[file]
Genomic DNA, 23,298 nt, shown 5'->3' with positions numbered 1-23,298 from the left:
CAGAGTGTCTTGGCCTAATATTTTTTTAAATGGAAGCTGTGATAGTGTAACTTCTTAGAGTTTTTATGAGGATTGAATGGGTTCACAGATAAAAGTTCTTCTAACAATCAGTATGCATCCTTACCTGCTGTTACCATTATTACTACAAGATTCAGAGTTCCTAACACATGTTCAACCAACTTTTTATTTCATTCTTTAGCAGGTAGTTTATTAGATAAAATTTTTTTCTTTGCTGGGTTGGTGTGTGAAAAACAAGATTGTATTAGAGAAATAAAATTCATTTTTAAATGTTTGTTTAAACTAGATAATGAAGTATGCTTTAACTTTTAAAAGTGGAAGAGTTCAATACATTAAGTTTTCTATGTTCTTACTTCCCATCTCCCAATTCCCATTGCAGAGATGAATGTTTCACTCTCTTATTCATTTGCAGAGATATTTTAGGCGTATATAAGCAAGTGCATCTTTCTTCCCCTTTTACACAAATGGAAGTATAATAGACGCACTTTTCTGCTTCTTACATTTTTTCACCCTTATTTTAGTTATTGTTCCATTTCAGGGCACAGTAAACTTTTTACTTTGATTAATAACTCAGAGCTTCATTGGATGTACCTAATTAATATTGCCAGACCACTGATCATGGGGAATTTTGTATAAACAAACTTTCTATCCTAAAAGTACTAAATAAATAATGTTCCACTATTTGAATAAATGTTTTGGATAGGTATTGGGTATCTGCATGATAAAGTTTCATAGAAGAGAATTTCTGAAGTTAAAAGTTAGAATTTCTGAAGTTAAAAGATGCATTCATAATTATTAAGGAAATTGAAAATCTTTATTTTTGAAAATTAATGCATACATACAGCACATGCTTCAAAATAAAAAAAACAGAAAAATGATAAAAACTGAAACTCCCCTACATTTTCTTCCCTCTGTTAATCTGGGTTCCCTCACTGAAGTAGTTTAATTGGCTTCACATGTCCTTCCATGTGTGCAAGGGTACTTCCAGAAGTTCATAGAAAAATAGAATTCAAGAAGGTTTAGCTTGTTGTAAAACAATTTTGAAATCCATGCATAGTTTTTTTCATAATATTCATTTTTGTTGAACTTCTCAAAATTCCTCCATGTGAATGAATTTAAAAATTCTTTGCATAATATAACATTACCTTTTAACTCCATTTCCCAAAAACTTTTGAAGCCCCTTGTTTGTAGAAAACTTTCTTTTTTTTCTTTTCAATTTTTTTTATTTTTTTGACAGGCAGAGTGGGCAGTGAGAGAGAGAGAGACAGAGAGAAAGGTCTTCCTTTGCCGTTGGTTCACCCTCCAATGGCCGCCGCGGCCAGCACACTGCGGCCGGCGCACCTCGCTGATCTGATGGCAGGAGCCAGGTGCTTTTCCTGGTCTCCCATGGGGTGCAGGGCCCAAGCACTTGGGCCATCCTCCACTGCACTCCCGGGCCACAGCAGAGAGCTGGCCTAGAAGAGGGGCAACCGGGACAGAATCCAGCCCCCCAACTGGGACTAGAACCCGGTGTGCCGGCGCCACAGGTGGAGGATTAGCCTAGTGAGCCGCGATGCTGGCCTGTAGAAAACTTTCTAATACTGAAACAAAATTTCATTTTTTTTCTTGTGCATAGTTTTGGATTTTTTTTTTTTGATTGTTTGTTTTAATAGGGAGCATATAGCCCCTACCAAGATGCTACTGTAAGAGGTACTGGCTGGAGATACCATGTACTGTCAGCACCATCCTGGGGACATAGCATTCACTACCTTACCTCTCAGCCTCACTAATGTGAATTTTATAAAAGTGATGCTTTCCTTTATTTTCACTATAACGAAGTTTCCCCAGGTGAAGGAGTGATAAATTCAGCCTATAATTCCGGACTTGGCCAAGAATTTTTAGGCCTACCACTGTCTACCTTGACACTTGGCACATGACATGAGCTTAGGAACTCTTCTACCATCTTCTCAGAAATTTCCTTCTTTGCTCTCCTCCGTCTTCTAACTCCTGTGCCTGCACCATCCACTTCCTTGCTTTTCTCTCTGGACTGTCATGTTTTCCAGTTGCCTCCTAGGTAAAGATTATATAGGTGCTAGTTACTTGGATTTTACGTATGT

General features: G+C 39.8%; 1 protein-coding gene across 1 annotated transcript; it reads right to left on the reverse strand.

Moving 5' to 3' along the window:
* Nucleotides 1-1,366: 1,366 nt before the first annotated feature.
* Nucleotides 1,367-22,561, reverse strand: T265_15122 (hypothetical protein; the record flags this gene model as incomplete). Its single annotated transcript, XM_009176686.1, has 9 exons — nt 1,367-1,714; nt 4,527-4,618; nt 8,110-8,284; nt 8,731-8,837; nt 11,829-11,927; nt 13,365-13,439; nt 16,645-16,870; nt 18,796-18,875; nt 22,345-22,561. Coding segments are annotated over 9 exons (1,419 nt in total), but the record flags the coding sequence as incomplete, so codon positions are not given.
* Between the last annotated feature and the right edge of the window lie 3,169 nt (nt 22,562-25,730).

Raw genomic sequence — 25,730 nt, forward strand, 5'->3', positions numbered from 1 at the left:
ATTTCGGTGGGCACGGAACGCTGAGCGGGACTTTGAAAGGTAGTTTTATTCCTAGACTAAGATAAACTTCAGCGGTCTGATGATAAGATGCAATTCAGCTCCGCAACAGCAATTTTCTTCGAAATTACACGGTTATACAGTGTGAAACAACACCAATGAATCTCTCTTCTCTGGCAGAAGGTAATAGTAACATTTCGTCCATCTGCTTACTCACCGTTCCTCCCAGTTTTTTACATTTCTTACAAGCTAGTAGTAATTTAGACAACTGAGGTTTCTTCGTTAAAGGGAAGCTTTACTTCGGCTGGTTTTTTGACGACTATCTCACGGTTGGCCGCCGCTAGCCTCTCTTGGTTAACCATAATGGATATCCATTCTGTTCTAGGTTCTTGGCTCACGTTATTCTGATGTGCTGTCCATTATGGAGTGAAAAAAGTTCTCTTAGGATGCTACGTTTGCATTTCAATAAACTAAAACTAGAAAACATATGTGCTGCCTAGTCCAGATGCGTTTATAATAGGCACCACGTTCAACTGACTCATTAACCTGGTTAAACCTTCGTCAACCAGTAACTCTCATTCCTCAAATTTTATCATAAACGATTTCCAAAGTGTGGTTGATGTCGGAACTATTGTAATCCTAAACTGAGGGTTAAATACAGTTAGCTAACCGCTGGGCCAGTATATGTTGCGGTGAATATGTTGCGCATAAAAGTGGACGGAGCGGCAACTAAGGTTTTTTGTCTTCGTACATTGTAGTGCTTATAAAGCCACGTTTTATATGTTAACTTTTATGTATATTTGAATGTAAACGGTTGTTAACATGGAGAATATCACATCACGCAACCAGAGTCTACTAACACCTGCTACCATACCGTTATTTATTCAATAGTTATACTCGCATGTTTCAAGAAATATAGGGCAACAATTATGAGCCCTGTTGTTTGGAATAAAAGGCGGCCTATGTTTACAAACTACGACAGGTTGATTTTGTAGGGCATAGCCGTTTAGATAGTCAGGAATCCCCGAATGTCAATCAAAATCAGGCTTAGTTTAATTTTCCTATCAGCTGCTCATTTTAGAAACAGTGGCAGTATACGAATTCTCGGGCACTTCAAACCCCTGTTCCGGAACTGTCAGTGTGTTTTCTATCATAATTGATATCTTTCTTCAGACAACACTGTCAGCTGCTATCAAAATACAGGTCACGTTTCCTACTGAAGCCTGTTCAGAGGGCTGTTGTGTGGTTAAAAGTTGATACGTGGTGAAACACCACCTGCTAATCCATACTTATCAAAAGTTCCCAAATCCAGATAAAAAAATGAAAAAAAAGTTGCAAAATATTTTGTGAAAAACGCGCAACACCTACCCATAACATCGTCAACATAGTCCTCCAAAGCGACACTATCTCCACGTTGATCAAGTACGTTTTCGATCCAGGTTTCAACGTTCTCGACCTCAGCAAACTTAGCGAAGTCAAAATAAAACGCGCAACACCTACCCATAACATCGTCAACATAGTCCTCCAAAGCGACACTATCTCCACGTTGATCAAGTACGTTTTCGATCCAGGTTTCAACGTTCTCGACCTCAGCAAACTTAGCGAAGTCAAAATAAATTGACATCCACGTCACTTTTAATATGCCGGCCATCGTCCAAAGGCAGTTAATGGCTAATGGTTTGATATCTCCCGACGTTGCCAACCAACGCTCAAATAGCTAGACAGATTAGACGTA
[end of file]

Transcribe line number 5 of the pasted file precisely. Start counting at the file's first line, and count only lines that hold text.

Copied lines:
* Nucleotides 1-1,366: 1,366 nt before the first annotated feature.